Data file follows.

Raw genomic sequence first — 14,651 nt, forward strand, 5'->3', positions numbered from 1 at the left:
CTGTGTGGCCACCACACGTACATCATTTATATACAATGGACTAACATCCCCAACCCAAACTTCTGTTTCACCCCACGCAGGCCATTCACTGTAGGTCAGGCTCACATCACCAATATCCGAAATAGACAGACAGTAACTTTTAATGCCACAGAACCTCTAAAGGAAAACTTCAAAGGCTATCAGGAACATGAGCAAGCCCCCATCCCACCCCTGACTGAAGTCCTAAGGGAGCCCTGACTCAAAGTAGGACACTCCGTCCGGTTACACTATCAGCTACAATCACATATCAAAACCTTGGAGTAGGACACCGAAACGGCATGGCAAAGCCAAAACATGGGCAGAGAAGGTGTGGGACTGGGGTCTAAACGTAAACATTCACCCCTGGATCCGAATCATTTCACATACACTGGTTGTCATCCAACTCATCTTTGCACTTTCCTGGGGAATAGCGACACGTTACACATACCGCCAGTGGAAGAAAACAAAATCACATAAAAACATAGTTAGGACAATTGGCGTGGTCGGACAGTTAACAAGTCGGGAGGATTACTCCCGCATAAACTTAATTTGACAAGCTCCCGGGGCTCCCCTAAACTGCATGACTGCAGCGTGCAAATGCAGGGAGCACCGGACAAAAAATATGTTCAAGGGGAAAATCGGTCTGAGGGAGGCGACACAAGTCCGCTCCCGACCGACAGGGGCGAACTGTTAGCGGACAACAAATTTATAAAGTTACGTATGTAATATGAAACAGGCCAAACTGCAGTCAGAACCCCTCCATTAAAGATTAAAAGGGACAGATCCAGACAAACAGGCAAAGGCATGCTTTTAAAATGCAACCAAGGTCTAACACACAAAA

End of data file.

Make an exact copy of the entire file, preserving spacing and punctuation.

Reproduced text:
Raw genomic sequence first — 14,651 nt, forward strand, 5'->3', positions numbered from 1 at the left:
CTGTGTGGCCACCACACGTACATCATTTATATACAATGGACTAACATCCCCAACCCAAACTTCTGTTTCACCCCACGCAGGCCATTCACTGTAGGTCAGGCTCACATCACCAATATCCGAAATAGACAGACAGTAACTTTTAATGCCACAGAACCTCTAAAGGAAAACTTCAAAGGCTATCAGGAACATGAGCAAGCCCCCATCCCACCCCTGACTGAAGTCCTAAGGGAGCCCTGACTCAAAGTAGGACACTCCGTCCGGTTACACTATCAGCTACAATCACATATCAAAACCTTGGAGTAGGACACCGAAACGGCATGGCAAAGCCAAAACATGGGCAGAGAAGGTGTGGGACTGGGGTCTAAACGTAAACATTCACCCCTGGATCCGAATCATTTCACATACACTGGTTGTCATCCAACTCATCTTTGCACTTTCCTGGGGAATAGCGACACGTTACACATACCGCCAGTGGAAGAAAACAAAATCACATAAAAACATAGTTAGGACAATTGGCGTGGTCGGACAGTTAACAAGTCGGGAGGATTACTCCCGCATAAACTTAATTTGACAAGCTCCCGGGGCTCCCCTAAACTGCATGACTGCAGCGTGCAAATGCAGGGAGCACCGGACAAAAAATATGTTCAAGGGGAAAATCGGTCTGAGGGAGGCGACACAAGTCCGCTCCCGACCGACAGGGGCGAACTGTTAGCGGACAACAAATTTATAAAGTTACGTATGTAATATGAAACAGGCCAAACTGCAGTCAGAACCCCTCCATTAAAGATTAAAAGGGACAGATCCAGACAAACAGGCAAAGGCATGCTTTTAAAATGCAACCAAGGTCTAACACACAAAA